Wednesday, August 17, 2011

Lessons from the Trail

In my last post I briefly mentioned that Michael gave me some feedback on my technique once we watched the footage, and I thought I would share that feedback. I'm sure the real bikers out there won't be so surprised, but the newbies like myself may benefit from knowing what I now know.

Also, look out for Media Friday this week when Michael will post the video from our ride. Not everything we did is in the video, but I just watched it and everything I need to work on is definitely represented.

(in Michael speak)
  1. Get up out of that saddle, turkey.

    The very first thing Michael noticed was that I stay in a seated position for most of the ride. Being in the saddle gives me the sense of being more stable, but apparently that is just an illusion. When going around curves or downhill being in the saddle can cause the rider to be much more rigid thus making the impact of every root and rock feel ten times as rough. People say it all the time about every athletic endeavor: Loosin' up. The more loose you are the better you go with the flow of every turn, bump and decline. I really can't wait to use this piece of advice on our next ride because my ass needs a break.

  2. Don't brake for every turn, b.

    You'll notice in the video that I automatically apply the brakes every time I go into a curve in the trail. Every time. It's funny because when I was riding that day I felt like EVERY turn was super sharp and therefore required me to slow down. Then we watched the footage, and I immediately thought, "That curve doesn't really even look like a curve." The truth is, it was a curve but not a dead man's curve like I sized it up to be mid-ride. To help ease me into just riding the turn at the speed I'm already at I need to, you guessed it, get up out of the saddle. Being too rigid is giving me the impression that the turn is sharp because when you are in the saddle, thus moving your whole body instead of just the bike, it feels sharp. So the next thing I need to work on is getting up out of the saddle then keeping my body straight while tilting the bike to handle the turn.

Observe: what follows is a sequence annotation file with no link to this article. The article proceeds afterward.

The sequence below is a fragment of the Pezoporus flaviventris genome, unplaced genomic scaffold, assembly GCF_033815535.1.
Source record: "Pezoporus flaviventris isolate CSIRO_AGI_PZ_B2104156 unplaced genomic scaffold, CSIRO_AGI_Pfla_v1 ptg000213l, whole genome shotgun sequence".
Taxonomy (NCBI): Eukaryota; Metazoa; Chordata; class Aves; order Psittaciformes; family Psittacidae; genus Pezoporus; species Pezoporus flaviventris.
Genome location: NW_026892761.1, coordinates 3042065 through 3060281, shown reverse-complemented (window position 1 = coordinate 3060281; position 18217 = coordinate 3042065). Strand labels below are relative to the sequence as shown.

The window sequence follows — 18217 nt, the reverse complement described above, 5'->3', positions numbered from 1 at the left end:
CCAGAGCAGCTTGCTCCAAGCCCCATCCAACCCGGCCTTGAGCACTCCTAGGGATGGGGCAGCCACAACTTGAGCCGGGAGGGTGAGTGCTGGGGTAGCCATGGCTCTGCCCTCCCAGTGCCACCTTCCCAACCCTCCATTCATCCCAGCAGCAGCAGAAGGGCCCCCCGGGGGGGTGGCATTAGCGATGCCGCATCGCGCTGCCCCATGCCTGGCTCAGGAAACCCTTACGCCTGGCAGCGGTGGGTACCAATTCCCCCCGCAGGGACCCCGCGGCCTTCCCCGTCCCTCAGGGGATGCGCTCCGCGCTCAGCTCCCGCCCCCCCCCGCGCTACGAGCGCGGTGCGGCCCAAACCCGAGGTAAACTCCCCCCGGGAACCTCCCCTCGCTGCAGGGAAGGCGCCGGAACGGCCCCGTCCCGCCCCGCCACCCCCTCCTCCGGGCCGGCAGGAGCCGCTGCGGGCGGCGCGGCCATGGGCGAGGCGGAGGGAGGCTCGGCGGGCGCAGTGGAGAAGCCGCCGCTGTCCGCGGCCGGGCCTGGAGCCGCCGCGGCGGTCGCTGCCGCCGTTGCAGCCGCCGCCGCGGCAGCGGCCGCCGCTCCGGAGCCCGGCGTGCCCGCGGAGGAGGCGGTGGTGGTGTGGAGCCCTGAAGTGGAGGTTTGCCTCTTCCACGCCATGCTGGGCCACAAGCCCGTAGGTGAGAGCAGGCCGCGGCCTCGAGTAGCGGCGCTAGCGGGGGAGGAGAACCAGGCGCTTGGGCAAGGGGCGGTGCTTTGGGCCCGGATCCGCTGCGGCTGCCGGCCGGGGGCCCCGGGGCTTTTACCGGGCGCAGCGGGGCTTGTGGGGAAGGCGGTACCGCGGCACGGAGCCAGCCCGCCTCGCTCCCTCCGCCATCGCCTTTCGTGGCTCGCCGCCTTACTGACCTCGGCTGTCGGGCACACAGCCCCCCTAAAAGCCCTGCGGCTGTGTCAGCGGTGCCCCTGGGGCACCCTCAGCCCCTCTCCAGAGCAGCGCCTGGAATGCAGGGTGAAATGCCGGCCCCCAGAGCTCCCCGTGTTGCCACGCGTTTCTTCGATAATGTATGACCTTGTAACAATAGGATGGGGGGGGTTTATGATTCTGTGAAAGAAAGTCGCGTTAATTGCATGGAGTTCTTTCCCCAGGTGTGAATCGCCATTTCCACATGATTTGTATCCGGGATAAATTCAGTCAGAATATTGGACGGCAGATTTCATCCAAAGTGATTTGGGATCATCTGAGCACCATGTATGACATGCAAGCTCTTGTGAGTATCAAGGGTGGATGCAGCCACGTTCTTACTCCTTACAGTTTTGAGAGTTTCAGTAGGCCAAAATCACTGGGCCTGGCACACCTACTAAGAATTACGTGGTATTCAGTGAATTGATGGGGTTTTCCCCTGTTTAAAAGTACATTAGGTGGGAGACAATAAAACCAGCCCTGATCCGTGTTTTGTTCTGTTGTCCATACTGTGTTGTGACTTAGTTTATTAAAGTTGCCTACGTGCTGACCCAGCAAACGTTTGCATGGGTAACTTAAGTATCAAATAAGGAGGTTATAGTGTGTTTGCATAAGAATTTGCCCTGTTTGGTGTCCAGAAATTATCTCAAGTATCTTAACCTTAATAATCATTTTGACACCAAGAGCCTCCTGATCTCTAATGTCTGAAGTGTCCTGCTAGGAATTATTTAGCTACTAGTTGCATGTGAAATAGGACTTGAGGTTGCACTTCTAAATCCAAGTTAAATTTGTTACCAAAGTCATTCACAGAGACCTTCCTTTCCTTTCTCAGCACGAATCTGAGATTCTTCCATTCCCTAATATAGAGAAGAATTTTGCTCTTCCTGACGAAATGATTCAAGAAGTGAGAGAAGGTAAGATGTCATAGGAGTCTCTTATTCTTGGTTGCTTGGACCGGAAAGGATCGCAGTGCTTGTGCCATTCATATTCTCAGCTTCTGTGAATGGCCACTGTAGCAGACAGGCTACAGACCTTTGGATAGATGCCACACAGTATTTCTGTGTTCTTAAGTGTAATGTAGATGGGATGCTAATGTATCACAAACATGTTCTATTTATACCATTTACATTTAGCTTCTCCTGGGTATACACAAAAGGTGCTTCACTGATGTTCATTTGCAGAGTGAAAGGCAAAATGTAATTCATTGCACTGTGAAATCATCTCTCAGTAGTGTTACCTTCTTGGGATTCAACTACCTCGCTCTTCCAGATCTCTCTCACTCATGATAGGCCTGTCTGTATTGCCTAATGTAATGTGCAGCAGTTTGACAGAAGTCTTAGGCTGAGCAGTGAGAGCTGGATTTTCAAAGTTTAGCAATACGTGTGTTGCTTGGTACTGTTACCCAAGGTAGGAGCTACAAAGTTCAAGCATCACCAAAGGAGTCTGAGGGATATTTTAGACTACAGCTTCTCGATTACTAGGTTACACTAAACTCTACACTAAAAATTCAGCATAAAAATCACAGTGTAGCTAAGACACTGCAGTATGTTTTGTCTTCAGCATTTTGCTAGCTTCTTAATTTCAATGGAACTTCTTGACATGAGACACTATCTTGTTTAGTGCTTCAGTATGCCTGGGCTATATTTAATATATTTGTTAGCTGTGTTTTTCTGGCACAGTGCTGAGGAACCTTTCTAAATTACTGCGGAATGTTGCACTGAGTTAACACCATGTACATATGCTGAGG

3. Jump it, mang!

    One of my attempts at jumping on the trail is documented in the final footage, but if you really examine it you'll find that I didn't really jump much of anything. This is definitely something I need to work on because I really like pulling my bike up over stuff mostly because I don't want to feel the impact of whatever the obstacle is on my butt. So jumping things is totally cool with me. I do need to utilize this technique more AND try to jump with my front and back tire as well. I mean, my feet are all locked up into my pedals and until now that just resulted in me falling a lot. So if I can use the fact that I'm clipped in to lift my back tire, well, that would be delightful.
So there you go. And yes, Michael does routinely refer to me as "turkey", "b" and "mang" ---and I love it, yo!


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